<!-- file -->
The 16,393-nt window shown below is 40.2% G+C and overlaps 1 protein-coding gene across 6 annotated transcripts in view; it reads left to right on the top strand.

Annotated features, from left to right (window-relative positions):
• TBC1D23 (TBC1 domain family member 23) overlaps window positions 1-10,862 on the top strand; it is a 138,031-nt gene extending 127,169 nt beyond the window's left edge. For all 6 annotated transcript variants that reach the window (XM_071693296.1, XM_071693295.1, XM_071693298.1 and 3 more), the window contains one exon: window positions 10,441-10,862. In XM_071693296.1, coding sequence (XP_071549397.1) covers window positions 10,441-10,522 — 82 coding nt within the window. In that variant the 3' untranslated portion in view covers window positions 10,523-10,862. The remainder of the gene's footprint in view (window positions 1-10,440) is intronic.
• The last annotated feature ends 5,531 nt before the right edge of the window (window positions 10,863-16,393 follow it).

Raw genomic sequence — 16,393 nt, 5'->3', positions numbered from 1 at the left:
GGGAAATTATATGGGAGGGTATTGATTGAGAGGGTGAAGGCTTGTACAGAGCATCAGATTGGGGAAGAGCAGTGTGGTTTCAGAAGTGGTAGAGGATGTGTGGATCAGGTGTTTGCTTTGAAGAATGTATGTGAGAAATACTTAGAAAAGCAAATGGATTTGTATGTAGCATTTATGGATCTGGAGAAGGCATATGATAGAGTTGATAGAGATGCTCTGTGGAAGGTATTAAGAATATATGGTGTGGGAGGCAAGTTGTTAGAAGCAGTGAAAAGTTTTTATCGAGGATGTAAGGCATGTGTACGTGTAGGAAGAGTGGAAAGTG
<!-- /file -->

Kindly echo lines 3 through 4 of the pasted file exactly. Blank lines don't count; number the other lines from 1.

• TBC1D23 (TBC1 domain family member 23) overlaps window positions 1-10,862 on the top strand; it is a 138,031-nt gene extending 127,169 nt beyond the window's left edge. For all 6 annotated transcript variants that reach the window (XM_071693296.1, XM_071693295.1, XM_071693298.1 and 3 more), the window contains one exon: window positions 10,441-10,862. In XM_071693296.1, coding sequence (XP_071549397.1) covers window positions 10,441-10,522 — 82 coding nt within the window. In that variant the 3' untranslated portion in view covers window positions 10,523-10,862. The remainder of the gene's footprint in view (window positions 1-10,440) is intronic.
• The last annotated feature ends 5,531 nt before the right edge of the window (window positions 10,863-16,393 follow it).